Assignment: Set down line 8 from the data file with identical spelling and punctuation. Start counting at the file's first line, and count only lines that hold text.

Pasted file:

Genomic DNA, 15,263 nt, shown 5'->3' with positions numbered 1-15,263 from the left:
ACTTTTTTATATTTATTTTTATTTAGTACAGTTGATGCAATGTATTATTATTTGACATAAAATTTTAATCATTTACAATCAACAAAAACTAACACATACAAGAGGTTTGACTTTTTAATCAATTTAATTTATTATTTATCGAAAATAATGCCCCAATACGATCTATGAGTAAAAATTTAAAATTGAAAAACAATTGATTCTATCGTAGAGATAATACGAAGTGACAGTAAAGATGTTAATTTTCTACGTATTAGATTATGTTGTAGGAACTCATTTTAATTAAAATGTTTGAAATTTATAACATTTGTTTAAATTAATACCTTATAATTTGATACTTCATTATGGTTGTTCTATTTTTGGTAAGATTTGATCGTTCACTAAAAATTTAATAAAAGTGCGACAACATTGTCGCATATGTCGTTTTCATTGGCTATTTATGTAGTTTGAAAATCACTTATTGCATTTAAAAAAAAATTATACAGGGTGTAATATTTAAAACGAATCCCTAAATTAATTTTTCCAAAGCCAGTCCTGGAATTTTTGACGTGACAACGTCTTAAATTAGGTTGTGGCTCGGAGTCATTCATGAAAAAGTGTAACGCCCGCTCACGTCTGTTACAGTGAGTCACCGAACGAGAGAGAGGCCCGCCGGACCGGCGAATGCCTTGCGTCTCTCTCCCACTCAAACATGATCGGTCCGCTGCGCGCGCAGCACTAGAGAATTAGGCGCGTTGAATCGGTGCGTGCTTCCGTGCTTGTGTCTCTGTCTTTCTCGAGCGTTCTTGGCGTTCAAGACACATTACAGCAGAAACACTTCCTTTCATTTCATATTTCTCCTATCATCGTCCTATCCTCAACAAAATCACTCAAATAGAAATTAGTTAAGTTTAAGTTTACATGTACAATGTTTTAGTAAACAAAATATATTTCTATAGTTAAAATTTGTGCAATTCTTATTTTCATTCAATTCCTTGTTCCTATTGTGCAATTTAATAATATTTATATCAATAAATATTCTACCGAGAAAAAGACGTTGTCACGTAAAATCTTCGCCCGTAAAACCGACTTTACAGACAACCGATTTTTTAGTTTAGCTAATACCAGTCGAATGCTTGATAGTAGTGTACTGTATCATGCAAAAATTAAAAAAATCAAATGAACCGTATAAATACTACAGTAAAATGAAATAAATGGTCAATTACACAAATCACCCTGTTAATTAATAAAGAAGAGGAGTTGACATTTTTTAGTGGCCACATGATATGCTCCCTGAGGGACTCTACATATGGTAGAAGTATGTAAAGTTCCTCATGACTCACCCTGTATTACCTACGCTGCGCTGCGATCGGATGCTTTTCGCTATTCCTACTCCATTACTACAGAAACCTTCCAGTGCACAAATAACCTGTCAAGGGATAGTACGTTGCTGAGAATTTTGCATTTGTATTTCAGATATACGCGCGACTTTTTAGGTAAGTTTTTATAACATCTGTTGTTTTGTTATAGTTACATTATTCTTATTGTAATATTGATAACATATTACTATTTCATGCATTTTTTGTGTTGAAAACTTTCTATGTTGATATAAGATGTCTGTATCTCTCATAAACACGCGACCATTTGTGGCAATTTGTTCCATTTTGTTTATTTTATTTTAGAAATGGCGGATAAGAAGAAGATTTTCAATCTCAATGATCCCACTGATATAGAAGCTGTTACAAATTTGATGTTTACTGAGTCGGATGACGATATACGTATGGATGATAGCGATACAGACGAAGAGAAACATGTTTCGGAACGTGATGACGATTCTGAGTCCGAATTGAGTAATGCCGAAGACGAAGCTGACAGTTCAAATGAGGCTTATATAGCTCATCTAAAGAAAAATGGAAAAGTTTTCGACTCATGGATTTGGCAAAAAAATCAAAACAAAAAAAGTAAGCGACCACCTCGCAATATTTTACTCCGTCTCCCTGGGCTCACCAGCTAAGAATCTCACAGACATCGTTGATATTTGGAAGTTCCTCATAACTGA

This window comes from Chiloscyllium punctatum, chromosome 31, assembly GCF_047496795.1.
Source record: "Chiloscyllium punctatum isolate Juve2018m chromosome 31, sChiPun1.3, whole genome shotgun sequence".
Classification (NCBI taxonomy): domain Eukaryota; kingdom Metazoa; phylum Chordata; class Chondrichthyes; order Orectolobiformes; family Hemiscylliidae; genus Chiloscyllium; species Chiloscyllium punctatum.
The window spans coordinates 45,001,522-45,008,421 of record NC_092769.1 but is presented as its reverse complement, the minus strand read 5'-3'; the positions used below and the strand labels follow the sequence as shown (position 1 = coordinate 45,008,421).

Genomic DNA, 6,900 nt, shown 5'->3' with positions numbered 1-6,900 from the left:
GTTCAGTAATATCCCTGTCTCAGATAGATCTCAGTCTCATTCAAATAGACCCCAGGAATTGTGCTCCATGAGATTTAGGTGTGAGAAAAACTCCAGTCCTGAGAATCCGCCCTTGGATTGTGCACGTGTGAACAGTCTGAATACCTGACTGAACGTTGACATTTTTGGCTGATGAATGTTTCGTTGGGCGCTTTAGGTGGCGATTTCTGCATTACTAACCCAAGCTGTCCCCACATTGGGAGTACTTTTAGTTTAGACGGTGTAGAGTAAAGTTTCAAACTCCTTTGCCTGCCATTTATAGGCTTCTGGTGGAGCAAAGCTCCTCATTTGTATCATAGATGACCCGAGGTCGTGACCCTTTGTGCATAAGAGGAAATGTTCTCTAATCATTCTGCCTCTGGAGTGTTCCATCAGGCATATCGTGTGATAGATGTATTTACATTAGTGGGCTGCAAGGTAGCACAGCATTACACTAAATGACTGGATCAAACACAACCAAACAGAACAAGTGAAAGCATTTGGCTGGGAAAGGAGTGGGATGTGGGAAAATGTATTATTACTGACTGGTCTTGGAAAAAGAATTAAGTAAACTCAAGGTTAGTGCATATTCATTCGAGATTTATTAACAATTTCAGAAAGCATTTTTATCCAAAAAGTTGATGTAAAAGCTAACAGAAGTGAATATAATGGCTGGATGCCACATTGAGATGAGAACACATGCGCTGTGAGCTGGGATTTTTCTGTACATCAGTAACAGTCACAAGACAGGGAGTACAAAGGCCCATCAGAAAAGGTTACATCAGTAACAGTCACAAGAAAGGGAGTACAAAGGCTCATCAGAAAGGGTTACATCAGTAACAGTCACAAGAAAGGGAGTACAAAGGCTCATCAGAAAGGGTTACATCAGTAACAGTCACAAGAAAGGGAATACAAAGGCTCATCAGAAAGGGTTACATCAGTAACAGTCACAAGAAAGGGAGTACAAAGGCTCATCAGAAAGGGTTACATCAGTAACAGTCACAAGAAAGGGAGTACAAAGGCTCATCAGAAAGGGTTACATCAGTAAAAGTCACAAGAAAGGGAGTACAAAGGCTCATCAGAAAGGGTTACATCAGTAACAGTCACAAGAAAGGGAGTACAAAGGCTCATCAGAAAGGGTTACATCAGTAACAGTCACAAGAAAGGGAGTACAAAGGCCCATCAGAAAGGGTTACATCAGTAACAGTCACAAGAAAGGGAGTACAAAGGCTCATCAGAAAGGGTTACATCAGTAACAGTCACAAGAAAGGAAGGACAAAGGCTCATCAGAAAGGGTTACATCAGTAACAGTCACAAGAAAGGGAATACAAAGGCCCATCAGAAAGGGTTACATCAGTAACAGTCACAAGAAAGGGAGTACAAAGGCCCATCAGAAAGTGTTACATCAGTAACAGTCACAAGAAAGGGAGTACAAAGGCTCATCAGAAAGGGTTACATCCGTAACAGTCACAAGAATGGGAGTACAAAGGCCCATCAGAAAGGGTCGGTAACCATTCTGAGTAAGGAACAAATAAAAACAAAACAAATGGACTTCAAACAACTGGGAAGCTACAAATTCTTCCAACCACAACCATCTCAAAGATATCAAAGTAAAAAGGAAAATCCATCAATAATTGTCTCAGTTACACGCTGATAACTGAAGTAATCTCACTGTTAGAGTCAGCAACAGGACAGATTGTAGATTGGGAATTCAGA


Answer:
GTTCAGTAATATCCCTGTCTCAGATAGATCTCAGTCTCATTCAAATAGACCCCAGGAATTGTGCTCCATGAGATTTAGGTGTGAGAAAAACTCCAGTCCTGAGAATCCGCCCTTGGATTGTGCACGTGTGAACAGTCTGAATACCTGACTGAACGTTGACATTTTTGGCTGATGAATGTTTCGTTGGGCGCTTTAGGTGGCGATTTCTGCATTACTAACCCAAGCTGTCCCCACATTGGGAGTACTTTTAGTTTAGACGGTGTAGAGTAAAGTTTCAAACTCCTTTGCCTGCCATTTATAGGCTTCTGGTGGAGCAAAGCTCCTCATTTGTATCATAGATGACCCGAGGTCGTGACCCTTTGTGCATAAGAGGAAATGTTCTCTAATCATTCTGCCTCTGGAGTGTTCCATCAGGCATATCGTGTGATAGATGTATTTACATTAGTGGGCTGCAAGGTAGCACAGCATTACACTAAATGACTGGATCAAACACAACCAAACAGAACAAGTGAAAGCATTTGGCTGGGAAAGGAGTGGGATGTGGGAAAATGTATTATTACTGACTGGTCTTGGAAAAAGAATTAAGTAAACTCAAGGTTAGTGCATATTCATTCGAGATTTATTAACAATTTCAGAAAGCATTTTTATCCAAAAAGTTGATGTAAAAGCTAACAGAAGTGAATATAATGGCTGGATGCCACATTGAGATGAGAACACATGCGCTGTGAGCTGGGATTTTTCTGTACATCAGTAACAGTCACAAGACAGGGAGTACAAAGGCCCATCAGAAAAGGTTACATCAGTAACAGTCACAAGAAAGGGAGTACAAAGGCTCATCAGAAAGGGTTACATCAGTAACAGTCACAAGAAAGGGAGTACAAAGGCTCATCAGAAAGGGTTACATCAGTAACAGTCACAAGAAAGGGAATACAAAGGCTCATCAGAAAGGGTTACATCAGTAACAGTCACAAGAAAGGGAGTACAAAGGCTCATCAGAAAGGGTTACATCAGTAACAGTCACAAGAAAGGGAGTACAAAGGCTCATCAGAAAGGGTTACATCAGTAAAAGTCACAAGAAAGGGAGTACAAAGGCTCATCAGAAAGGGTTACATCAGTAACAGTCACAAGAAAGGGAGTACAAAGGCTCATCAGAAAGGGTTACATCAGTAACAGTCACAAGAAAGGGAGTACAAAGGCCCATCAGAAAGGGTTACATCAGTAACAGTCACAAGAAAGGGAGTACAAAGGCTCATCAGAAAGGGTTACATCAGTAACAGTCACAAGAAAGGAAGGACAAAGGCTCATCAGAAAGGGTTACATCAGTAACAGTCACAAGAAAGGGAATACAAAGGCCCATCAGAAAGGGTTACATCAGTAACAGTCACAAGAAAGGGAGTACAAAGGCCCATCAGAAAGTGTTACATCAGTAACAGTCACAAGAAAGGGAGTACAAAGGCTCATCAGAAAGGGTTACATCCGTAACAGTCACAAGAATGGGAGTACAAAGGCCCATCAGAAAGGGTCGGTAACCATTCTGAGTAAGGAACAAATAAAAACAAAACAAATGGACTTCAAACAACTGGGAAGCTACAAATTCTTCCAACCACAACCATCTCAAAGATATCAAAGTAAAAAGGAAAATCCATCAATAATTGTCTCAGTTACACGCTGATAACTGAAGTAATCTCACTGTTAGAGTCAGCAACAGGACAGATTGTAGATTGGGAATTCAGA